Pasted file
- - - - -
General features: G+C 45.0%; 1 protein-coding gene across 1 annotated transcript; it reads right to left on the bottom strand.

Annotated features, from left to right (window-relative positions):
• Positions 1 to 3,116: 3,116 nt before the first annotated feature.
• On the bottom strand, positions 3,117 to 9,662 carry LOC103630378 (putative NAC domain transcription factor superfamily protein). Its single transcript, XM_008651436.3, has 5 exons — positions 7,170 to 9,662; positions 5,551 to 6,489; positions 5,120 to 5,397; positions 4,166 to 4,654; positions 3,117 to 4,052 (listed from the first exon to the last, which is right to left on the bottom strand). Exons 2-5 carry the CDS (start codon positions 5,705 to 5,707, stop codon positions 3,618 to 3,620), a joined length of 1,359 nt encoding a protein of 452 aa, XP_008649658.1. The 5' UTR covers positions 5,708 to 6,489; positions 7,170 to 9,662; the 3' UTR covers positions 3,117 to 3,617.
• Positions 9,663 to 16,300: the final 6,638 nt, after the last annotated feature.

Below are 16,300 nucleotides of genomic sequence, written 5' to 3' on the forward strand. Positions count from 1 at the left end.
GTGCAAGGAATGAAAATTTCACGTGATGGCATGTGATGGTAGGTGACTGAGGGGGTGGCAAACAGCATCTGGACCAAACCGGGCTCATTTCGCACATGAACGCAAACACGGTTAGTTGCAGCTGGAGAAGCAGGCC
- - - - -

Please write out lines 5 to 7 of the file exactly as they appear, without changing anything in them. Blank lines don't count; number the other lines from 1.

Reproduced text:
• Positions 9,663 to 16,300: the final 6,638 nt, after the last annotated feature.

Below are 16,300 nucleotides of genomic sequence, written 5' to 3' on the forward strand. Positions count from 1 at the left end.
GTGCAAGGAATGAAAATTTCACGTGATGGCATGTGATGGTAGGTGACTGAGGGGGTGGCAAACAGCATCTGGACCAAACCGGGCTCATTTCGCACATGAACGCAAACACGGTTAGTTGCAGCTGGAGAAGCAGGCC